Maternal and Child Health Journal

, Volume 19, Issue 11, pp 2348–2357 | Cite as

Maternal Correlates of Objectively Measured Physical Activity in Girls

  • Alyce T. Barnes
  • Ronald C. Plotnikoff
  • Clare E. Collins
  • Philip J. Morgan
Article

Abstract

Objectives

Given the low levels of physical activity in girls, improving our understanding of the factors associated with girls’ physical activity is important. In particular, exploring maternal correlates of girls’ physical activity for both generations is important, given the paucity of research in this area. The primary aim of this study was to assess maternal correlates of objectively-measured physical activity in girls.

Methods

A cross-sectional design was used to assess 40 girls [mean age 8.8 years; mean body mass index (BMI) z-score = 0.7] and their mothers (mean age 39.1 years; mean BMI = 27.6) prior to an intervention. Maternal correlates of daughters’ accelerometer-assessed physical activity were evaluated. Daughters’ outcomes included: % moderate-to-vigorous physical activity (MVPA), counts per minute (CPM) and % sedentary behavior (SED), screen time (mother-proxy) and BMI z-score (objectively measured). Maternal correlates included demographic, anthropometric, behavioral, activity-related parenting practices, and physical activity cognitions. Correlates were examined using regression models.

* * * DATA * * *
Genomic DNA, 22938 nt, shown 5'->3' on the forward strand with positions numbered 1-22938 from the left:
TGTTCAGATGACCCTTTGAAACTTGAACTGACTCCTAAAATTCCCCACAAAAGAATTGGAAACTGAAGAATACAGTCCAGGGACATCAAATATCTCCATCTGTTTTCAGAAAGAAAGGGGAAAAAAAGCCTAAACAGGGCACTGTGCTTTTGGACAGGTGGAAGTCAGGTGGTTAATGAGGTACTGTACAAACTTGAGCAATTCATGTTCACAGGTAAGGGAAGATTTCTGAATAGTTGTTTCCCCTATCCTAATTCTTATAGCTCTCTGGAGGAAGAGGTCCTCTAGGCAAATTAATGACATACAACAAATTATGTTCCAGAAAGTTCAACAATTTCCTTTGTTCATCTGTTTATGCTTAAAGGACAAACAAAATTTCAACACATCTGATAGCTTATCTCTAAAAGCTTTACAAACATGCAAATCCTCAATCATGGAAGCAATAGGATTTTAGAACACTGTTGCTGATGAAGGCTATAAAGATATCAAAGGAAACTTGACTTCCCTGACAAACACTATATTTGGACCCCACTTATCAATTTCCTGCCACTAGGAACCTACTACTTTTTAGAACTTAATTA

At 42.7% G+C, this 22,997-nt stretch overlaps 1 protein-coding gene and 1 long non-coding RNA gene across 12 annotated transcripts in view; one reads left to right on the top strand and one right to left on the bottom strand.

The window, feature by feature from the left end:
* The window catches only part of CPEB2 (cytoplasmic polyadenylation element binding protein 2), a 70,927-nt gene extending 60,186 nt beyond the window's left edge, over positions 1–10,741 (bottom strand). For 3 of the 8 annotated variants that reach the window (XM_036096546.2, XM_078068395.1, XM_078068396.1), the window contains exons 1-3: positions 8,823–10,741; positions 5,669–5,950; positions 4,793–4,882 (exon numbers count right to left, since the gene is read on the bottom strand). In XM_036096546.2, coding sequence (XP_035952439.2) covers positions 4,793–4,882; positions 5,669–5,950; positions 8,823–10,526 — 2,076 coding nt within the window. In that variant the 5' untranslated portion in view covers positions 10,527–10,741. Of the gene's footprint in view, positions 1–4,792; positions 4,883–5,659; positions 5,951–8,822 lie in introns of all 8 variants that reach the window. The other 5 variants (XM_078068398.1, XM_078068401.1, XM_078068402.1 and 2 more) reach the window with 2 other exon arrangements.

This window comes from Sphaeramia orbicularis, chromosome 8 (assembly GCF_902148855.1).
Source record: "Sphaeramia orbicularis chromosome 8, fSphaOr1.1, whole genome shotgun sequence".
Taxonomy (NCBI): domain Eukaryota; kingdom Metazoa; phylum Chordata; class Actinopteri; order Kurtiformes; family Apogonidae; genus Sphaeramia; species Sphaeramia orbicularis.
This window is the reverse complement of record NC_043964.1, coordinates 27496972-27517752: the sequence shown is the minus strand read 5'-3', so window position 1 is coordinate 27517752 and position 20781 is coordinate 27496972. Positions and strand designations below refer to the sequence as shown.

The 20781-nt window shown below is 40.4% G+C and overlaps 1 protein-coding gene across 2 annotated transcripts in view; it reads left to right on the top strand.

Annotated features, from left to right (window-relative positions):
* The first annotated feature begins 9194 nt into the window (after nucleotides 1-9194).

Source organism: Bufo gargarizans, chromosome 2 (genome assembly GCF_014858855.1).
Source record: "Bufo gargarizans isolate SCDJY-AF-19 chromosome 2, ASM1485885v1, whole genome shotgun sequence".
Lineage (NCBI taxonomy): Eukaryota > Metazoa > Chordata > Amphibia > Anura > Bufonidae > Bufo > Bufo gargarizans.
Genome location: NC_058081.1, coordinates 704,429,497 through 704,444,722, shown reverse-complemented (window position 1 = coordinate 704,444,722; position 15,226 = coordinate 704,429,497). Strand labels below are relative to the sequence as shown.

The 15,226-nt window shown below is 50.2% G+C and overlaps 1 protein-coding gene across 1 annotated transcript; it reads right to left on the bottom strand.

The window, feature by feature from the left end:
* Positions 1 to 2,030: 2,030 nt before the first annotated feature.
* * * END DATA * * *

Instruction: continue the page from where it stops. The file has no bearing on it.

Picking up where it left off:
Results

For daughters’ % MVPA, mothers’ beliefs was significant in the final model (R2 = 0.14; P = 0.01). For daughters’ CPM, mothers’ logistic support (P = 0.03), mothers’ CPM (P = 0.02) and outcome expectations (P = 0.01) were all significant (R2 = 0.24). For daughters’ % SED, mothers’ logistic support (P = 0.02) was significant (R2 = 0.11).

Conclusions for Practice

A number of maternal behaviors, social–cognitive and parenting correlates were found to be significantly associated with daughters’ physical activity. Experimental studies are warranted, targeting mothers as the primary agents of change to increase physical activity among girls.

Keywords

Parent–child relationship Mother Exercise Accelerometer Females 

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Copyright information

© Springer Science+Business Media New York 2015

Authors and Affiliations

  • Alyce T. Barnes
    • 1
  • Ronald C. Plotnikoff
    • 1
  • Clare E. Collins
    • 2
  • Philip J. Morgan
    • 1
  1. 1.Faculty of Education and Arts, Priority Research Centre in Physical Activity and Nutrition, School of EducationUniversity of NewcastleNewcastleAustralia
  2. 2.Faculty of Health, Priority Research Centre in Physical Activity and Nutrition, School of Health SciencesUniversity of NewcastleNewcastleAustralia

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